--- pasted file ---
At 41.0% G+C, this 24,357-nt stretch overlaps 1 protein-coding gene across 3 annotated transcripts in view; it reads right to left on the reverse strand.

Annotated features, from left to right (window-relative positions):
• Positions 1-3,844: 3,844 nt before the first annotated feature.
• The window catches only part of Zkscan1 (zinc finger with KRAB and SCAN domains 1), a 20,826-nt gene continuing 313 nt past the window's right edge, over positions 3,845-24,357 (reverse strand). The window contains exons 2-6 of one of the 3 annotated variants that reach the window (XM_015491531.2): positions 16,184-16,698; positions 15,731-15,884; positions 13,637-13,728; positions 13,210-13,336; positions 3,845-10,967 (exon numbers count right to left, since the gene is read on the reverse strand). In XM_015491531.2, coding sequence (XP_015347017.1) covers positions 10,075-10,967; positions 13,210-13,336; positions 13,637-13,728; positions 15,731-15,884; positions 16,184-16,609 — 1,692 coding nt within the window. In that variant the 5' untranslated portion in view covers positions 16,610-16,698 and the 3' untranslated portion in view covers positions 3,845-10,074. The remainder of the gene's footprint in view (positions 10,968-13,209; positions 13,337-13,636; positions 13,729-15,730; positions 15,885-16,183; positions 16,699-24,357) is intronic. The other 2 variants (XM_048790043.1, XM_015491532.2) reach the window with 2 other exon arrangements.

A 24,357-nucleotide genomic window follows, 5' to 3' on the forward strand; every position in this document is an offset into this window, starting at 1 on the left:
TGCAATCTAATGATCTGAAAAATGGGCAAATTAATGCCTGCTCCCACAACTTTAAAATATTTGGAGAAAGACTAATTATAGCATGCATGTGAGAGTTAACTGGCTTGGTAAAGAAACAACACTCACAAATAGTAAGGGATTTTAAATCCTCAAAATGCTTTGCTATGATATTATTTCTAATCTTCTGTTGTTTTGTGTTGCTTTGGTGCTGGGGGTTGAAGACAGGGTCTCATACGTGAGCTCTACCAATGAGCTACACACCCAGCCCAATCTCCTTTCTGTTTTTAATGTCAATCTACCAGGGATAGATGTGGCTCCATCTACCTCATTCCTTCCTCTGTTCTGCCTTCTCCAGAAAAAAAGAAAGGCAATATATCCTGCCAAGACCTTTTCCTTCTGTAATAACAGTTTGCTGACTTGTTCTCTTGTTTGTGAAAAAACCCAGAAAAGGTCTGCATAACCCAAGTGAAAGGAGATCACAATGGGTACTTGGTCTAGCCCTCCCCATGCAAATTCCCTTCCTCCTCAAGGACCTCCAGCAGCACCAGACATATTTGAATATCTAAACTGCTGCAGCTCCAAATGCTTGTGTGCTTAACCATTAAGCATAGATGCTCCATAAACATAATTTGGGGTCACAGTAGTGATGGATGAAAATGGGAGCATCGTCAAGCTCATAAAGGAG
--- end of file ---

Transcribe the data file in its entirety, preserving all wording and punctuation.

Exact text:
At 41.0% G+C, this 24,357-nt stretch overlaps 1 protein-coding gene across 3 annotated transcripts in view; it reads right to left on the reverse strand.

Annotated features, from left to right (window-relative positions):
• Positions 1-3,844: 3,844 nt before the first annotated feature.
• The window catches only part of Zkscan1 (zinc finger with KRAB and SCAN domains 1), a 20,826-nt gene continuing 313 nt past the window's right edge, over positions 3,845-24,357 (reverse strand). The window contains exons 2-6 of one of the 3 annotated variants that reach the window (XM_015491531.2): positions 16,184-16,698; positions 15,731-15,884; positions 13,637-13,728; positions 13,210-13,336; positions 3,845-10,967 (exon numbers count right to left, since the gene is read on the reverse strand). In XM_015491531.2, coding sequence (XP_015347017.1) covers positions 10,075-10,967; positions 13,210-13,336; positions 13,637-13,728; positions 15,731-15,884; positions 16,184-16,609 — 1,692 coding nt within the window. In that variant the 5' untranslated portion in view covers positions 16,610-16,698 and the 3' untranslated portion in view covers positions 3,845-10,074. The remainder of the gene's footprint in view (positions 10,968-13,209; positions 13,337-13,636; positions 13,729-15,730; positions 15,885-16,183; positions 16,699-24,357) is intronic. The other 2 variants (XM_048790043.1, XM_015491532.2) reach the window with 2 other exon arrangements.

A 24,357-nucleotide genomic window follows, 5' to 3' on the forward strand; every position in this document is an offset into this window, starting at 1 on the left:
TGCAATCTAATGATCTGAAAAATGGGCAAATTAATGCCTGCTCCCACAACTTTAAAATATTTGGAGAAAGACTAATTATAGCATGCATGTGAGAGTTAACTGGCTTGGTAAAGAAACAACACTCACAAATAGTAAGGGATTTTAAATCCTCAAAATGCTTTGCTATGATATTATTTCTAATCTTCTGTTGTTTTGTGTTGCTTTGGTGCTGGGGGTTGAAGACAGGGTCTCATACGTGAGCTCTACCAATGAGCTACACACCCAGCCCAATCTCCTTTCTGTTTTTAATGTCAATCTACCAGGGATAGATGTGGCTCCATCTACCTCATTCCTTCCTCTGTTCTGCCTTCTCCAGAAAAAAAGAAAGGCAATATATCCTGCCAAGACCTTTTCCTTCTGTAATAACAGTTTGCTGACTTGTTCTCTTGTTTGTGAAAAAACCCAGAAAAGGTCTGCATAACCCAAGTGAAAGGAGATCACAATGGGTACTTGGTCTAGCCCTCCCCATGCAAATTCCCTTCCTCCTCAAGGACCTCCAGCAGCACCAGACATATTTGAATATCTAAACTGCTGCAGCTCCAAATGCTTGTGTGCTTAACCATTAAGCATAGATGCTCCATAAACATAATTTGGGGTCACAGTAGTGATGGATGAAAATGGGAGCATCGTCAAGCTCATAAAGGAG